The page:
Finishing Well: Navigating Leadership with the End in Mind

I had the privilege of hosting a podcast episode featuring the incredible Kay Warren, where we delved into life, leadership, and the art of finishing well after decades of leadership. One particular remark she shared has been playing on repeat in my mind ever since our talk. I asked her for some advice to pass on to young leaders about achieving a strong finish, and her response has stuck with me: “You have to know where you are headed. Finishing well is going to include 1,000 decisions in a day.”

In light of Kay’s wisdom, I’ve been reflecting on my own leadership journey and the need for an intentional pause from time to time to adjust, evaluate, and redirect my heart toward finishing well.

Know Where You’re Going

Back when I took my first steps into ministry, my heart was set on a straightforward and innocent dream: I longed to talk to people about Jesus and witness the incredible ways God would bring about His glory. That same hope and desire has stood the test of time throughout my two decades in ministry. However, the true essence of this journey lies in the moments that bridge the gaps between the incredible highs and the challenging lows. These are the everyday struggles and wounds that shape any leader’s path. Things like who we serve, where we are, or even our job description might change, but unless we stay focused on our direction, it’s easy to lose our way.

Kay wisely shared with me that she and Rick, from the beginning of their marriage in order to finish well, needed to choose what they would be marked by: integrity, humility, and generosity. 

Choose Character in the Mundane

Our personal growth isn’t solely forged through grand ministerial achievements or notable successes. Instead, it’s the culmination of the seemingly modest, everyday moments that truly mold us. Within these unassuming instances, a profound connection forms as God aligns our innermost desires, passions, and aspirations with His own. Whether it is the discipline of showing up on time to the office or a meeting, the grace exhibited when someone cuts in front of us in the grocery store line, or even our simple faith to give generously during a financially challenging month, it is in these unremarkable choices that our vulnerabilities and need for both faith and grace are laid bare.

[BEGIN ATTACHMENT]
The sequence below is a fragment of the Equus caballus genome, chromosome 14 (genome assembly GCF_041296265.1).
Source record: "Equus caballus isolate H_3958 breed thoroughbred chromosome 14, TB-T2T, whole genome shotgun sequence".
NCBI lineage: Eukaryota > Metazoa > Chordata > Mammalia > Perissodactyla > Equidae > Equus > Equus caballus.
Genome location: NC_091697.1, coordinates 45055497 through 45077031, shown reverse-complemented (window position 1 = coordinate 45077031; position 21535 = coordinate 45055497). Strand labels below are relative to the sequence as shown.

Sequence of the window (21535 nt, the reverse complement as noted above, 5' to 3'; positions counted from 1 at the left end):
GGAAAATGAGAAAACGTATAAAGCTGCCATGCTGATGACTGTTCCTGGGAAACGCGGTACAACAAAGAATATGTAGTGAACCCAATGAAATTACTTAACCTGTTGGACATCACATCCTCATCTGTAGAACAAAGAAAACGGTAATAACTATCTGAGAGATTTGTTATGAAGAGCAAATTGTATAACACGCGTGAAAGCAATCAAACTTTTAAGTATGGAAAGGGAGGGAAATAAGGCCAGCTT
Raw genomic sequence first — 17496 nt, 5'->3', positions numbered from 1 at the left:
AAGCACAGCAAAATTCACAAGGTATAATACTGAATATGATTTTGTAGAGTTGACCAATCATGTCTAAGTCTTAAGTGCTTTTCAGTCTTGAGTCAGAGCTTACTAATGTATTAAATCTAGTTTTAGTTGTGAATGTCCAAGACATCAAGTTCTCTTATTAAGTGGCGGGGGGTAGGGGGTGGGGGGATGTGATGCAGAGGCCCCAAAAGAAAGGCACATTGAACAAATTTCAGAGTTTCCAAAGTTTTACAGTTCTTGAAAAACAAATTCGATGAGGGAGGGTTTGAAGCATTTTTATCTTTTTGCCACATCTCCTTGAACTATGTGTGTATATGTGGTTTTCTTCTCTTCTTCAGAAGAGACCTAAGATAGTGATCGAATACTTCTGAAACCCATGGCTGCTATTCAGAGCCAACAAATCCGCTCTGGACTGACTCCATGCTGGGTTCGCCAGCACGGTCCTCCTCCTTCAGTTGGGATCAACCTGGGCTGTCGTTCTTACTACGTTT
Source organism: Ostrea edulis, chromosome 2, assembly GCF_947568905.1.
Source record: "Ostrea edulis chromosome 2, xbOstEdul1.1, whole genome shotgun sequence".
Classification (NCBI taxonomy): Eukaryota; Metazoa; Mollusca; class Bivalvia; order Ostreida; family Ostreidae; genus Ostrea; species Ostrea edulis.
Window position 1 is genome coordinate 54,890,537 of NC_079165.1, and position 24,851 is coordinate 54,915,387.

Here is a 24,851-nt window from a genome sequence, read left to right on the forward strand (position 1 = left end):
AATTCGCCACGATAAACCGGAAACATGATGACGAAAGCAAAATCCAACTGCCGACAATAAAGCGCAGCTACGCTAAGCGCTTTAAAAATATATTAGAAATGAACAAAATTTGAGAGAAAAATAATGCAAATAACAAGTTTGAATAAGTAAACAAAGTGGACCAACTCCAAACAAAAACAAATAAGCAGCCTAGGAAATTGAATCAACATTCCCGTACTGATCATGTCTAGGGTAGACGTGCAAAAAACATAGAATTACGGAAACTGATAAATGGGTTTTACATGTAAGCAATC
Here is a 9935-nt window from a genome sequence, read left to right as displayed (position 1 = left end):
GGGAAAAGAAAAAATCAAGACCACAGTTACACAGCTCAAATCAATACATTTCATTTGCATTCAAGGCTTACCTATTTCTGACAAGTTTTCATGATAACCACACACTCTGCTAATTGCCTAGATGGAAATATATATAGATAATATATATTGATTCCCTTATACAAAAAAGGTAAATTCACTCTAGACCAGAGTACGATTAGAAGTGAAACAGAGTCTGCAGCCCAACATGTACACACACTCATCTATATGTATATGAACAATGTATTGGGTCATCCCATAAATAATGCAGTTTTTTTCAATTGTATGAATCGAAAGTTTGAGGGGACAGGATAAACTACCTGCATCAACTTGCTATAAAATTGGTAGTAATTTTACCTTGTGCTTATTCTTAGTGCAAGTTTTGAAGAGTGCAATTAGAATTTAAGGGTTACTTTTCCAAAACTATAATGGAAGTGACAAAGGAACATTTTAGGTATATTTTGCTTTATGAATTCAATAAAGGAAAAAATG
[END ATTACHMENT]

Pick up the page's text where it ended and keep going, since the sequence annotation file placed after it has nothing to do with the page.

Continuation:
Cultivate Your Inner Life More Than Your Abilities

Navigating leadership in these times often resembles operating as a trauma response team rather than conjuring up fresh initiatives and ideas. From grappling with limited volunteer sign-ups to managing staff dynamics and addressing critical feedback of members, the demands placed on you revolve around execution, strategy, and intensified effort. The lure to prioritize productivity and honing leadership abilities is strong, but it’s all too easy for your personal well-being and spiritual practices to be pushed to the background, invariably leading to an unhealthy outcome.

Just as important as it is to schedule meetings and training, it is equally as important to prioritize rest, time of connection, and silence and solitude.

Ultimately, your leadership journey is an intricate tapestry woven with your ministry goals, choices, and character. May you find inspiration in Kay’s wisdom to lead with intentionality, resilience, and a heart directed towards a strong and meaningful finish.

Listen to my conversation with Kay Warren here and check out other episodes of Season 2.

Posted on September 1, 2023


Jacki C. King is a respected and popular Bible teacher, conference speaker, and ministry leader. She has a passion for seeing women fall in love with Jesus and His Word while challenging them to be on mission in their homes, workplaces, and communities. Jacki is a native Texan who now lives in Central Arkansas with her husband Josh, who is a Lead Pastor, along with their three boys. Jacki holds a bachelor's degree in Biblical Studies and Ministry to Women from Criswell College and a Master of Arts in Theological Studies from Southwestern Baptist Theological Seminary.
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